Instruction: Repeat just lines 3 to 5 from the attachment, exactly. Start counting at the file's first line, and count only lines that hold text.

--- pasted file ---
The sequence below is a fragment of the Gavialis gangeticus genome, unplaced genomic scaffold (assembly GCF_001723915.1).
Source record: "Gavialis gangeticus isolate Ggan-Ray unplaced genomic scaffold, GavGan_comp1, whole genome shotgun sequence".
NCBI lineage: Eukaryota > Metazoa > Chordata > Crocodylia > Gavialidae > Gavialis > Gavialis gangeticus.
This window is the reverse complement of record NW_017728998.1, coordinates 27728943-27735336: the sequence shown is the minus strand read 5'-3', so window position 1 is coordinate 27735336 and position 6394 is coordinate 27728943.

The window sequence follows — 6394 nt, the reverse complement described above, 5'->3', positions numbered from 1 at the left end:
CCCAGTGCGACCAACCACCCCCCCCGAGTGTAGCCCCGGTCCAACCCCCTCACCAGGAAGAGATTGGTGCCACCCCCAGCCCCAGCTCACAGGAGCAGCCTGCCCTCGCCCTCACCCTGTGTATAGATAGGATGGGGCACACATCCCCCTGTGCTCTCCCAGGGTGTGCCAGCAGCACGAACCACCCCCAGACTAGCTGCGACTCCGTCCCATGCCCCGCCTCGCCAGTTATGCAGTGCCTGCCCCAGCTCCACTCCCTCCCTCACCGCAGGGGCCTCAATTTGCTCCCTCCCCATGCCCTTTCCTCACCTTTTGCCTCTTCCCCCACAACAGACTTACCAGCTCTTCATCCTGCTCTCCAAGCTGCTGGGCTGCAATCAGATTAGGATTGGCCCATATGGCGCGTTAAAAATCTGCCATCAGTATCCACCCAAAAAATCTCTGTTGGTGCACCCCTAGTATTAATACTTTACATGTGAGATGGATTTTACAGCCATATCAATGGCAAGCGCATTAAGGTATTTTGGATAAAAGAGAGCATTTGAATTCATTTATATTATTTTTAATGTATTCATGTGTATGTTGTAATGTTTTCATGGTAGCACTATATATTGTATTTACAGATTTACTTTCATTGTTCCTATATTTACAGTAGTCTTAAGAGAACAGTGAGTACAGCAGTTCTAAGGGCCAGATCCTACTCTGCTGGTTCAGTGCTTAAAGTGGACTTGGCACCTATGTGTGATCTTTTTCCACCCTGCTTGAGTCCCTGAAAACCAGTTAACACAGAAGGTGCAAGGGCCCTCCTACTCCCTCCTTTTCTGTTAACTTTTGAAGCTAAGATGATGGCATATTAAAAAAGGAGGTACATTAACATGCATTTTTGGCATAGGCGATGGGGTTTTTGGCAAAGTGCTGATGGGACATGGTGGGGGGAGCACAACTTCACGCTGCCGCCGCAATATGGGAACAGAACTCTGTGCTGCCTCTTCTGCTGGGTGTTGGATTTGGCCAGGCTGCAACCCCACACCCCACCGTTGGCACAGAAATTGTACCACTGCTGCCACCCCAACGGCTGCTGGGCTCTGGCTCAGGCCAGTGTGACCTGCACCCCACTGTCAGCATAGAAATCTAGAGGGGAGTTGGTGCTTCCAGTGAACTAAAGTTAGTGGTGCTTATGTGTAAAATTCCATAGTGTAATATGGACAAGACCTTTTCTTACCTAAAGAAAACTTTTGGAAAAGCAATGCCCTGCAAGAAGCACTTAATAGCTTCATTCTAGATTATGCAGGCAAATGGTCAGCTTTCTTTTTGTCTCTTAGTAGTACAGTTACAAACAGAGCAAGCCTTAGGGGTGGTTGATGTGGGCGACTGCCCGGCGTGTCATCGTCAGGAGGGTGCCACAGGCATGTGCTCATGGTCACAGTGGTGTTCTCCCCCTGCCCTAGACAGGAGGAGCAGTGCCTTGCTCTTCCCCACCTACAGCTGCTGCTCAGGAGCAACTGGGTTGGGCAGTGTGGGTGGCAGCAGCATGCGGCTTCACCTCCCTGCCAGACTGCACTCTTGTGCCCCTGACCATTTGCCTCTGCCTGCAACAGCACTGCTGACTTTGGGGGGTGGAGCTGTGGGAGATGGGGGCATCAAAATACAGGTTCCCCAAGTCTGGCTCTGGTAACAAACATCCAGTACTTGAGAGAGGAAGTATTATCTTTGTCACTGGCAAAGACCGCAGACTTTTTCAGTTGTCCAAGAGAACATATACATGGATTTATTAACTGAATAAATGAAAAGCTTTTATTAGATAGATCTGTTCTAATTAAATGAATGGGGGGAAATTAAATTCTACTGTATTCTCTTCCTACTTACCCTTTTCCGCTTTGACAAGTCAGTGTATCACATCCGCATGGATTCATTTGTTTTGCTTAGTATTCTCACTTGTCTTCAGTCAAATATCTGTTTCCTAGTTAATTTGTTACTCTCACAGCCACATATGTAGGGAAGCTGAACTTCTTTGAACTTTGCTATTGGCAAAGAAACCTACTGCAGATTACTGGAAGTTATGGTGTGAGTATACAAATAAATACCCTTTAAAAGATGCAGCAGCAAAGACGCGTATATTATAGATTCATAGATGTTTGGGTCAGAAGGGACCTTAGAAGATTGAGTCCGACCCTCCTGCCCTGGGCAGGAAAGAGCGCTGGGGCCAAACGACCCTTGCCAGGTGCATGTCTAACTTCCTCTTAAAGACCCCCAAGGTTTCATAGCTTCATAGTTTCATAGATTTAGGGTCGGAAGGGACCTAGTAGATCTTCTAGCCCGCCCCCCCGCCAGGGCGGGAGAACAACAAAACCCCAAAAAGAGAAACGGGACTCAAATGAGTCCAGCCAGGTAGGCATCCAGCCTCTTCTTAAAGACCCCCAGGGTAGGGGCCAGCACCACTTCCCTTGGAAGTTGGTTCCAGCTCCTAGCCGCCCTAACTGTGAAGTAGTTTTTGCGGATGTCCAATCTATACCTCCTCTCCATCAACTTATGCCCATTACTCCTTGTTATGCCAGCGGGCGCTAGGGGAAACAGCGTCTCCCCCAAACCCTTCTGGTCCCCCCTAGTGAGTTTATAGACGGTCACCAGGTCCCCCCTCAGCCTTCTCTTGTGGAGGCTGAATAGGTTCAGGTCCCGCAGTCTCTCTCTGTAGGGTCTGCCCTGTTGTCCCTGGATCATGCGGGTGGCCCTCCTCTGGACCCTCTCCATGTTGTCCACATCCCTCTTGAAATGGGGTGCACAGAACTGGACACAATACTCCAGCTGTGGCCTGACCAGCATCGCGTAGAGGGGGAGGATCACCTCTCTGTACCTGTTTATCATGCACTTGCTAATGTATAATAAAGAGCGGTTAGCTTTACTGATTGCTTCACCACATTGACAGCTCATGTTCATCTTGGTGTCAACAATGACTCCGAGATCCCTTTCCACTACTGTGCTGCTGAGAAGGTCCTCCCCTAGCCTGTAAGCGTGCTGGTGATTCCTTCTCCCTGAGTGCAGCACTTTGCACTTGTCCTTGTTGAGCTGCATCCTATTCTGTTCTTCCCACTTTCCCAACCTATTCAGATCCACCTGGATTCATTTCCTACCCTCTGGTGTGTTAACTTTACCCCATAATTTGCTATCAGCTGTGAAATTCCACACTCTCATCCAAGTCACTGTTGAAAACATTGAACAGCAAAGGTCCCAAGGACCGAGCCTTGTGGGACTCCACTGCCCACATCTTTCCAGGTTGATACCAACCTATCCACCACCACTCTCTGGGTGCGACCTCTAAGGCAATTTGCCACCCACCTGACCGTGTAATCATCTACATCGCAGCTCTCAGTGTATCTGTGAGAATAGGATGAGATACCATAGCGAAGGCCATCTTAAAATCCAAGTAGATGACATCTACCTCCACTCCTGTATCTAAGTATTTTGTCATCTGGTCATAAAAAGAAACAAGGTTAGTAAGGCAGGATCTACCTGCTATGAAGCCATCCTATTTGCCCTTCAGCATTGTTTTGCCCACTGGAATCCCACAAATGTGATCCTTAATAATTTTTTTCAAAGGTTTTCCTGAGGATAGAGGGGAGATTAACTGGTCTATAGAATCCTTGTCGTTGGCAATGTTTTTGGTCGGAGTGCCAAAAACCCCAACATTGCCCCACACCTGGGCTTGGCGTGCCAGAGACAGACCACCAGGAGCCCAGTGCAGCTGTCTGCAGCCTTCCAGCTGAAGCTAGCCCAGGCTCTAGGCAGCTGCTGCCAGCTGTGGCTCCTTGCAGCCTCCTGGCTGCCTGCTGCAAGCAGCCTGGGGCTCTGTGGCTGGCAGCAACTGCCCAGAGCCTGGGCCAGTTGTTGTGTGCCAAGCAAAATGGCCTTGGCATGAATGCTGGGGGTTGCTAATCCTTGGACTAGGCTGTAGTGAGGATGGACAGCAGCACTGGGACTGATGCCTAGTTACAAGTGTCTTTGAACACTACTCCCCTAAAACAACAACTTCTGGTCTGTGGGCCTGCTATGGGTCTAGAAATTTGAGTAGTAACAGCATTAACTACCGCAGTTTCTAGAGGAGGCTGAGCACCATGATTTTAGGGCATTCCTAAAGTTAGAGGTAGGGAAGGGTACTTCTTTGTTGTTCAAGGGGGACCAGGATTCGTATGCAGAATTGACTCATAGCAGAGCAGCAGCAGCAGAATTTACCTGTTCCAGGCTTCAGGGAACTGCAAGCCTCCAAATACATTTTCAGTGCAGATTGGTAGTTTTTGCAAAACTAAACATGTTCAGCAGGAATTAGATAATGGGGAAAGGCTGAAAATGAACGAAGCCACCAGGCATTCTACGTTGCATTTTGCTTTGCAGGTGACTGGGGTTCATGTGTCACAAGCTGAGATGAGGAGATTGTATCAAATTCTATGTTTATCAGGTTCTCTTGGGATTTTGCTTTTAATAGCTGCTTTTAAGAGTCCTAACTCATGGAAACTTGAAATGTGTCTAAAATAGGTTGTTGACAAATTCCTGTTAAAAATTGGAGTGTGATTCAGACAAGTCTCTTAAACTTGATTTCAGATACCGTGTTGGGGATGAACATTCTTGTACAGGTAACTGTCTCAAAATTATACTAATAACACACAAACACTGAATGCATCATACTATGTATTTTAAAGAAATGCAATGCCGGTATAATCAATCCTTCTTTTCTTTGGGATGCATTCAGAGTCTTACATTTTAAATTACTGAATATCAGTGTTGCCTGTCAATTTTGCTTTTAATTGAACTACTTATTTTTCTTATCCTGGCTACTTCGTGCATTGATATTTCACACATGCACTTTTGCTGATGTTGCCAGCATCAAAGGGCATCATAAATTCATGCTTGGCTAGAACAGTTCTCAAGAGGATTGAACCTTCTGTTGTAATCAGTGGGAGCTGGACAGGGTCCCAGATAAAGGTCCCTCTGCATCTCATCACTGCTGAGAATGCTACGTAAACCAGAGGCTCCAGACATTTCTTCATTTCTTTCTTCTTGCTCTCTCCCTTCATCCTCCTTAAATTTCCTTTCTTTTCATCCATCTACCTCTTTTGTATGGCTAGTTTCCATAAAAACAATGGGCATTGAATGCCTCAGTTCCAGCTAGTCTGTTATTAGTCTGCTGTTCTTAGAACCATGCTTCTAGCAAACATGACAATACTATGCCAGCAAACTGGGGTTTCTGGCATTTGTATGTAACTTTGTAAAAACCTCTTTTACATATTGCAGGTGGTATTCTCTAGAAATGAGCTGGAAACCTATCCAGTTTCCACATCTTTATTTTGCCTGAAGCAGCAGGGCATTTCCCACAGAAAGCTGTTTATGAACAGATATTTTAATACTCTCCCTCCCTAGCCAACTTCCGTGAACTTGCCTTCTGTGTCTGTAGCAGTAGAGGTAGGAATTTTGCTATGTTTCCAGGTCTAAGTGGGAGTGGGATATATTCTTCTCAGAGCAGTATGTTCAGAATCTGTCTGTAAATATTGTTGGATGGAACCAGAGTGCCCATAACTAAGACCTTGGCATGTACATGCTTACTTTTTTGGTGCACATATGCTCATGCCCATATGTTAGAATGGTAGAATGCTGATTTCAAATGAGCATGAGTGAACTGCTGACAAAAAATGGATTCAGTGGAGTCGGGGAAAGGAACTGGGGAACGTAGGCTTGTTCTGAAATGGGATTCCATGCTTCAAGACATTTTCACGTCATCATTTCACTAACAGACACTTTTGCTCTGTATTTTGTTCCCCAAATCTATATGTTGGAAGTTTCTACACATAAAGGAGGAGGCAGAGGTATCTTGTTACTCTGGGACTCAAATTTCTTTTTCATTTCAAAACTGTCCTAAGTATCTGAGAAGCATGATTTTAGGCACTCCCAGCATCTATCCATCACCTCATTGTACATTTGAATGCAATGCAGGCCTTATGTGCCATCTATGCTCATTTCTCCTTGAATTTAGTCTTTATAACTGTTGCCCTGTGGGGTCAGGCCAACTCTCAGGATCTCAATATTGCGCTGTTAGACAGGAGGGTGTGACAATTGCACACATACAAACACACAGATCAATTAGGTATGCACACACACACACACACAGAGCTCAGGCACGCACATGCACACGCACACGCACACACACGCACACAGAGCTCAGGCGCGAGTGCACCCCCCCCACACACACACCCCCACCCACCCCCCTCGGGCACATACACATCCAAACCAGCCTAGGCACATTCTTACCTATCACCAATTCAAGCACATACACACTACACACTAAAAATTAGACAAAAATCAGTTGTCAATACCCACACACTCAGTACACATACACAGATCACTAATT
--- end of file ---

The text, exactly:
NCBI lineage: Eukaryota > Metazoa > Chordata > Crocodylia > Gavialidae > Gavialis > Gavialis gangeticus.
This window is the reverse complement of record NW_017728998.1, coordinates 27728943-27735336: the sequence shown is the minus strand read 5'-3', so window position 1 is coordinate 27735336 and position 6394 is coordinate 27728943.

The window sequence follows — 6394 nt, the reverse complement described above, 5'->3', positions numbered from 1 at the left end: